“We need to underline the importance of education to bring talented youths to the point of achievement through education then we could say that we have started the reconciliatory process.”
By Michael Benjamin
A surreptitious glance of his profile would convince even the uninitiated of his deep-seated commitment to Guyanese in various and crucial facets of the society, while the furrows on his forehead are solid testimony of his hard work in service to his fellow citizens.
He has rendered service in a plethora of institutions and has shaped the lives of a multitude of Guyanese. Despite the toll such commitment has taken on his aging body and despite the passage of time, Major General Norman McLean, MSc, continues to sacrifice time and other personal resources for the good of Guyana and by extension, every Guyanese.
Mr. McLean has held numerous portfolios yet it is his tenure at the helm of the now defunct Guyana National Service (GNS), a paramilitary institution that was inaugurated in 1974 and provided military training for, and the orientation of, thousands of Guyanese.
Major General (ret’d) McLean was initially the second in command to Brigadier Clarence Price before assuming the top post of Director General during 1974-79.
He was also directly responsible for design, planning and implementation of the national youth programme. His portfolio further enabled him to aid in the development of the talents of young people with an aim of enhancing their growth to satisfy the mandate towards the establishment of a morally efficient nation.
Despite assuming many other prestigious appointments afterwards, the Brigadier still considers his installment into the hierarchy of the GNS as the finest and most significant placing.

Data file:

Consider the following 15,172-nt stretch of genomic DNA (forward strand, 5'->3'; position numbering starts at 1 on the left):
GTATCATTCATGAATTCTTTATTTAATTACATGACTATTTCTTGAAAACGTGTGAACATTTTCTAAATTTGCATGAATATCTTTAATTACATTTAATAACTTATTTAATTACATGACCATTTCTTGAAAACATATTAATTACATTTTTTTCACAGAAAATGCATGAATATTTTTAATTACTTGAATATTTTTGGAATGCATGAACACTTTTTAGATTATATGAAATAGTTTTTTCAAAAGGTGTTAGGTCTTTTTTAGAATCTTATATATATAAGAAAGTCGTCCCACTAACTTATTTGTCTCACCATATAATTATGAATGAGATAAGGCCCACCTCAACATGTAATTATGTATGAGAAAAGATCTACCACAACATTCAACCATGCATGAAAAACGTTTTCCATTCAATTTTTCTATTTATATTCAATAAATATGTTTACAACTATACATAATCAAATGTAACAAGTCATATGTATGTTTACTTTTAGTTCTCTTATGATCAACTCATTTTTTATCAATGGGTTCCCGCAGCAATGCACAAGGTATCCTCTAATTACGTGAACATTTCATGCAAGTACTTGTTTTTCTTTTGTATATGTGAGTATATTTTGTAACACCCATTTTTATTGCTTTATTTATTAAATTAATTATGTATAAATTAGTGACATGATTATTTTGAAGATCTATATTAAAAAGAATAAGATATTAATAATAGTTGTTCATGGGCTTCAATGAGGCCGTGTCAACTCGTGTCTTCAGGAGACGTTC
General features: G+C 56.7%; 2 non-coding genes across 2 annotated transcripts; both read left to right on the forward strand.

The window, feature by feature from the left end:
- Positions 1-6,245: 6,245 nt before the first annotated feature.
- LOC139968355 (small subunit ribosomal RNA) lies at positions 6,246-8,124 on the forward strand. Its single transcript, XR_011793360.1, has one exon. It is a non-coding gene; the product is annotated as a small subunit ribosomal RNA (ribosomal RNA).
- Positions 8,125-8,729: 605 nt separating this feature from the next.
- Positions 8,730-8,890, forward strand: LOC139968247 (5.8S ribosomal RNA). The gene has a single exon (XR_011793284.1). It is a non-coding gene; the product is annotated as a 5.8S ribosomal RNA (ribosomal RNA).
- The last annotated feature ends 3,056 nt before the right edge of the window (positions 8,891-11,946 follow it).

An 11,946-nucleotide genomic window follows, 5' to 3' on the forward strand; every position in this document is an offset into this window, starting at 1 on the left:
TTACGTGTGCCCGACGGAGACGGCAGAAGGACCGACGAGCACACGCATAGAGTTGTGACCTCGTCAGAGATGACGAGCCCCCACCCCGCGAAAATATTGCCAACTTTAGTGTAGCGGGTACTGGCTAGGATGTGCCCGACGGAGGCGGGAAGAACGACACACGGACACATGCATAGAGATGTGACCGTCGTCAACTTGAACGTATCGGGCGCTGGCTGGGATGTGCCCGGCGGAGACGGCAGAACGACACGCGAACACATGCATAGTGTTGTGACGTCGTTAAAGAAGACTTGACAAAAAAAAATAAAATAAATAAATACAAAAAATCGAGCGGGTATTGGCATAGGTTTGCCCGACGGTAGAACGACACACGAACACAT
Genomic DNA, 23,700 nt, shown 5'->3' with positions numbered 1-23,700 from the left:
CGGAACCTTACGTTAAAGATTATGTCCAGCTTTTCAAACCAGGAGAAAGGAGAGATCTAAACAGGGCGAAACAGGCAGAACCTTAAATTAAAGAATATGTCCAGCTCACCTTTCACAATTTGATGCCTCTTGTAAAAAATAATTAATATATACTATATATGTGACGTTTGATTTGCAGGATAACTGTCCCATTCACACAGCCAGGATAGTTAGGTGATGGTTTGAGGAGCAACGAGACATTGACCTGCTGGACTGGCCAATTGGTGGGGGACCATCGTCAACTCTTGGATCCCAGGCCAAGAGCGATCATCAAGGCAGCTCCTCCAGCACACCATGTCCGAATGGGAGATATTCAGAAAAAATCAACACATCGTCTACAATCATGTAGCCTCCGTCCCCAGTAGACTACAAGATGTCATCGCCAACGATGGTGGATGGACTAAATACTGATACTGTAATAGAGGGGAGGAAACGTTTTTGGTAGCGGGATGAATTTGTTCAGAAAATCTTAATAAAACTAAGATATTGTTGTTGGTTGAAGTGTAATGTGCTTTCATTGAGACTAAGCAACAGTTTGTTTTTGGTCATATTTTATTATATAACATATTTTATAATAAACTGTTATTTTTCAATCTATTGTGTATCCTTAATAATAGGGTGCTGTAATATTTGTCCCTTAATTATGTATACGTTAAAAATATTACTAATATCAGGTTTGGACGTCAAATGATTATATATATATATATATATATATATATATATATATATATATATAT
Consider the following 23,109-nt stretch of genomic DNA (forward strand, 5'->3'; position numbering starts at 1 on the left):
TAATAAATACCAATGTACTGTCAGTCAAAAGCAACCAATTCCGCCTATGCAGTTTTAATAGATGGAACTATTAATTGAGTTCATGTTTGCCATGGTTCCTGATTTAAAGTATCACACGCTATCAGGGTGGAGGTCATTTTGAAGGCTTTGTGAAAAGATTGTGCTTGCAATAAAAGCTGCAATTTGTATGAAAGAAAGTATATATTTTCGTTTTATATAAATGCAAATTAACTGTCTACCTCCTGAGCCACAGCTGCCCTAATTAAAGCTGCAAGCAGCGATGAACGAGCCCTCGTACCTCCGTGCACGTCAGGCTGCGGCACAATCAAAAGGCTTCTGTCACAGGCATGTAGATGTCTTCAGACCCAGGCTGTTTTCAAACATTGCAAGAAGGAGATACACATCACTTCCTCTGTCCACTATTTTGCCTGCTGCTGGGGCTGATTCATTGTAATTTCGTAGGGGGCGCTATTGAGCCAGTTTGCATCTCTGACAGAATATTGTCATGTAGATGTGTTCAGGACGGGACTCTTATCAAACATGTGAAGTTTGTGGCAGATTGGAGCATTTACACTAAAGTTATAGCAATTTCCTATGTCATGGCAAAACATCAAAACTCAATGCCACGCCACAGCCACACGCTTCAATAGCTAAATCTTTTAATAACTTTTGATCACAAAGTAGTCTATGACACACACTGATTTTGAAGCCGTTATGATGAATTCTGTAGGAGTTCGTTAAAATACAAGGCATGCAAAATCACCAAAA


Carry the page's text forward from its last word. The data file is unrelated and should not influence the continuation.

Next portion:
“This appointment afforded me the opportunity to impact positively on the lives of many young Guyanese who had great ideas but no idea how to promote them.
“They needed opportunities and I felt obliged to open those doors for them using the GNS as the vehicle.”
The Major General further highlighted several benefits derived by young people from their involvement in the paramilitary organisation.
“They got to know their country through visits to, and training at our many bases within the interior savannahs around Guyana,” he pointed out.
Apart from that, Mr. McLean remains adamant that the GNS enabled young people to learn about their country, to enhance cultural growth and to live in harmony with members of different ethnicities and sexes.
“The GNS was a broad-based organisation and I would even say that it is an understatement that this institution nurtured individuals to be good citizens,” he exhorted.
In 1979, after years of distinguished service to the nation’s youths, Major General McLean left the organisation he had grown to love to take up a new appointment as Chief of Staff of the Guyana Defence Force.
His military life officially ended in 1990 when he retired from the Guyana Defence Force. He said that he left that organisation with much sadness since it was somewhere he had loved and gave him an opportunity to continue molding the lives of young Guyanese.
Quizzed of his affiliation to the military organization, Mr. McLean said, “I physically left the military organisation in 1990 but I still consider myself a soldier as my training has remained an integral aspect of my development.”
Having said goodbye to several years of military dispensation, Mr. McLean became engaged in voluntary service in several non governmental and sports organisations.
He was the President of the Guyana Cricket Board of Control and a member of the West Indies Cricket Board during 1980-90; a former President of the Guyana National Rifle Association and a former Vice President of the West Indies Full Bore Shooting Council.
There were a myriad of other appointments in other sports associations and non governmental organisations.
Having completed an illustrious tenure in the military, Mr. McLean returned to private vocations and once again became embroiled in charitable work towards the good of his fellow citizens.
He also served for a short period of time at the St John’s Ambulance Brigade.
Life was not without its many challenges and problems and Mr. McLean was not spared from his share of adversaries. The memories of a major accident that almost claimed his life still remain fresh in his mind and acts as a constant reminder that there is a God, or in his case, Allah, since he is a devout Muslim.